Suche Bilder Maps Play YouTube News Gmail Drive Mehr »
Anmelden
Nutzer von Screenreadern: Klicke auf diesen Link, um die Bedienungshilfen zu aktivieren. Dieser Modus bietet die gleichen Grundfunktionen, funktioniert aber besser mit deinem Reader.

Patentsuche

  1. Erweiterte Patentsuche
VeröffentlichungsnummerUS20060216325 A1
PublikationstypAnmeldung
AnmeldenummerUS 11/433,968
Veröffentlichungsdatum28. Sept. 2006
Eingetragen15. Mai 2006
Prioritätsdatum14. Aug. 1997
Auch veröffentlicht unterCA2300415A1, CA2300415C, DE69714035D1, DE69714035T2, EP0896825A1, EP0896825B1, US6514514, US6582471, US20030236574, US20090297605, USRE41286, WO1999008728A1
Veröffentlichungsnummer11433968, 433968, US 2006/0216325 A1, US 2006/216325 A1, US 20060216325 A1, US 20060216325A1, US 2006216325 A1, US 2006216325A1, US-A1-20060216325, US-A1-2006216325, US2006/0216325A1, US2006/216325A1, US20060216325 A1, US20060216325A1, US2006216325 A1, US2006216325A1
ErfinderBrent Atkinson, Pedro Bittman, James Benedict, John Ranieri, Marsha Whitney, Donald Chickering
Ursprünglich BevollmächtigterAtkinson Brent L, Pedro Bittman, Benedict James J, John Ranieri, Whitney Marsha L, Donald Chickering
Zitat exportierenBiBTeX, EndNote, RefMan
Externe Links: USPTO, USPTO-Zuordnung, Espacenet
Composition and device for in vivo cartilagerepair
US 20060216325 A1
Zusammenfassung
The composition as described serves for in vivo cartilage repair. It basically consists of a naturally derived osteoinductive and/or chondroinductive mixture of factors (e.g. derived from bone) or of a synthetic mimic of such a mixture combined with a nanosphere delivery system. A preferred mixture of factors is the combination of factors isolated from bone, known as BP and described by Poser and Benedict (WO 95/13767). The nanosphere delivery system consists of nanospheres defined as polymer particles of less than 1000 nm in diameter (whereby the majority of particles preferably ranges between 200-400 nm) in which nanospheres the combination of factors is encapsulated. The nanospheres are loaded with the mixture of factors in a weight ratio of 0.001 to 17% (w/w), preferably of 1 to 4% (w/w) and have a release profile with an initial burst of 10 to 20% of the total load over the first 24 hours and a long time release of at least 0.1 per day during at least seven following days. The nanospheres are composed of e.g. ((D,L)-lactic acid/glycolic acid)-copolymer (PLGA). The loaded nanospheres are e.g. made by phase inversion. The composition is advantageously utilized as a device comprising any biodegradable matrix in which the nanospheres loaded with the factor combination is contained.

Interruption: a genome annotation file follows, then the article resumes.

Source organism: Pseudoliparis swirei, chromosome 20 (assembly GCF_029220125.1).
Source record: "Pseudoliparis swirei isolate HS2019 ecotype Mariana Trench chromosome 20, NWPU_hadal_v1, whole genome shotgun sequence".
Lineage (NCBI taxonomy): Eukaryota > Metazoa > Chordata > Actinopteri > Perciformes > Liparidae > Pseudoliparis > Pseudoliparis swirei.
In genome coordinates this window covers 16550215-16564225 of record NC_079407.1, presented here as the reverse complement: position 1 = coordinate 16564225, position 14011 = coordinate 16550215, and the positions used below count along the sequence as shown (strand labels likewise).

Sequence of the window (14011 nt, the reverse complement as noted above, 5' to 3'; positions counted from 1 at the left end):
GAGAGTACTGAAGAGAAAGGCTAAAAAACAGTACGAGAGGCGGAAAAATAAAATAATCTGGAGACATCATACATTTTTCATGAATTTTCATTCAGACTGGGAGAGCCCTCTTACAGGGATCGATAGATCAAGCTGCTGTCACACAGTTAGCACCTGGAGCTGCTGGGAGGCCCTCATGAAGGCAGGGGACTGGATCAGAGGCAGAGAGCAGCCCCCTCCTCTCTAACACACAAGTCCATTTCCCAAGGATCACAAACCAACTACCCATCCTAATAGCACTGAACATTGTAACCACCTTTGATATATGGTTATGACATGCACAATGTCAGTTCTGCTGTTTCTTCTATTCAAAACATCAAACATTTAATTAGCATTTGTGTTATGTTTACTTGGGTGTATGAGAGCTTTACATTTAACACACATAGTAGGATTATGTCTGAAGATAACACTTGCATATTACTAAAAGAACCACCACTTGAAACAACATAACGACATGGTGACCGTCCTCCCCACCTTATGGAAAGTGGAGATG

Bilder(6)
Previous page
Next page
Ansprüche(21)
1-23. (canceled)
24. A composition comprising:
a chondroinductive protein mixture; and
a delivery system having an initial first release rate (% total protein mixture load/time) greater than a subsequent second release rate (% total protein mixture load/time).
25. The composition of claim 1, wherein the first rate is greater than 10% per day.
26. The composition of claim 1, wherein the second rate is less than 1% per day.
27. The composition of claim 1, wherein the delivery system has a third release rate.
28. The composition of claim 4, wherein the third release rate is greater than 0.1% per day.
29. The composition of claim 4, wherein the third release rate occurs temporally before the second release rate.
30. The composition of claim 1, wherein the protein mixture comprises a bone derived protein.
31. The composition of claim 1, wherein the delivery system comprises nanospheres.
32. The composition of claim 1, further comprising a matrix.
33. The composition of claim 9, wherein the matrix comprises collagen.
34. A composition comprising:
a chondroinductive protein mixture; and
a delivery system having an initial first release rate greater than 10% total protein mixture load per day and a subsequent second release rate less than 1% total protein mixture load per day.
35. The composition of claim 10, wherein the delivery system has a third release rate.
36. The composition of claim 12, wherein the third release rate is greater than 0.1% per day.
37. The composition of claim 12, wherein the third release rate occurs temporally before the second release rate.
38. The composition of claim 10, wherein the protein mixture comprises a bone derived protein.
39. The composition of claim 10, wherein the delivery system comprises nanospheres.
40. The composition of claim 10, further comprising a matrix.
41. The composition of claim 17, wherein the matrix comprises a material selected from the group consisting of type I collagen, type II collagen and hyaluronic acid.
42. The composition of claim 17, wherein the matrix comprises a material selected from the group consisting of type I collagen.
43. A composition comprising:
a bone derived chondroinductive protein mixture;